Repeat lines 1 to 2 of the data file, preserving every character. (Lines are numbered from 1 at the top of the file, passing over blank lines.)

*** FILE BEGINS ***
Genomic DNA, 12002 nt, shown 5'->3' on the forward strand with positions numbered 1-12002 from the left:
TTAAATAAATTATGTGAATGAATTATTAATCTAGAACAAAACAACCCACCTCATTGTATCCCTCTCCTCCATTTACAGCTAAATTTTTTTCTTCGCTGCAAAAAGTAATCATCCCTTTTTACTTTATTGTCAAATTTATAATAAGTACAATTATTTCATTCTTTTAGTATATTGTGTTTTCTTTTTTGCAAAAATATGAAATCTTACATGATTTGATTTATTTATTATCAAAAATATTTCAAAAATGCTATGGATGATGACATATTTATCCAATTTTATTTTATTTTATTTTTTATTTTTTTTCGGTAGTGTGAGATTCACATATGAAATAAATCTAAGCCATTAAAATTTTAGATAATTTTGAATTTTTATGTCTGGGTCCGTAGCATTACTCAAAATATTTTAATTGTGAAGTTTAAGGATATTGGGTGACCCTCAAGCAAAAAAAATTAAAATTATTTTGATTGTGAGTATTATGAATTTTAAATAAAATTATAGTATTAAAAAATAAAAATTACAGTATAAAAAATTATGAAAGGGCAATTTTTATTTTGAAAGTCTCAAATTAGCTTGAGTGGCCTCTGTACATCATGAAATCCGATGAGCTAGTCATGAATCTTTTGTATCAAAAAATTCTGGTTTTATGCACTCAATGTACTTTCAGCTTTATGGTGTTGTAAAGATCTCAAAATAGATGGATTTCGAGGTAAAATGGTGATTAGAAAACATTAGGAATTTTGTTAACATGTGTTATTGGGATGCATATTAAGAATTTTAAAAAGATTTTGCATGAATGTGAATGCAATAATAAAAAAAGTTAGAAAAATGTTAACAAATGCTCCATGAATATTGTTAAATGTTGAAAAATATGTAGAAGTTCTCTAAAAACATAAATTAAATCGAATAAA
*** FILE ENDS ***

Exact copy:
Genomic DNA, 12002 nt, shown 5'->3' on the forward strand with positions numbered 1-12002 from the left:
TTAAATAAATTATGTGAATGAATTATTAATCTAGAACAAAACAACCCACCTCATTGTATCCCTCTCCTCCATTTACAGCTAAATTTTTTTCTTCGCTGCAAAAAGTAATCATCCCTTTTTACTTTATTGTCAAATTTATAATAAGTACAATTATTTCATTCTTTTAGTATATTGTGTTTTCTTTTTTGCAAAAATATGAAATCTTACATGATTTGATTTATTTATTATCAAAAATATTTCAAAAATGCTATGGATGATGACATATTTATCCAATTTTATTTTATTTTATTTTTTATTTTTTTTCGGTAGTGTGAGATTCACATATGAAATAAATCTAAGCCATTAAAATTTTAGATAATTTTGAATTTTTATGTCTGGGTCCGTAGCATTACTCAAAATATTTTAATTGTGAAGTTTAAGGATATTGGGTGACCCTCAAGCAAAAAAAATTAAAATTATTTTGATTGTGAGTATTATGAATTTTAAATAAAATTATAGTATTAAAAAATAAAAATTACAGTATAAAAAATTATGAAAGGGCAATTTTTATTTTGAAAGTCTCAAATTAGCTTGAGTGGCCTCTGTACATCATGAAATCCGATGAGCTAGTCATGAATCTTTTGTATCAAAAAATTCTGGTTTTATGCACTCAATGTACTTTCAGCTTTATGGTGTTGTAAAGATCTCAAAATAGATGGATTTCGAGGTAAAATGGTGATTAGAAAACATTAGGAATTTTGTTAACATGTGTTATTGGGATGCATATTAAGAATTTTAAAAAGATTTTGCATGAATGTGAATGCAATAATAAAAAAAGTTAGAAAAATGTTAACAAATGCTCCATGAATATTGTTAAATGTTGAAAAATATGTAGAAGTTCTCTAAAAACATAAATTAAATCGAATAAA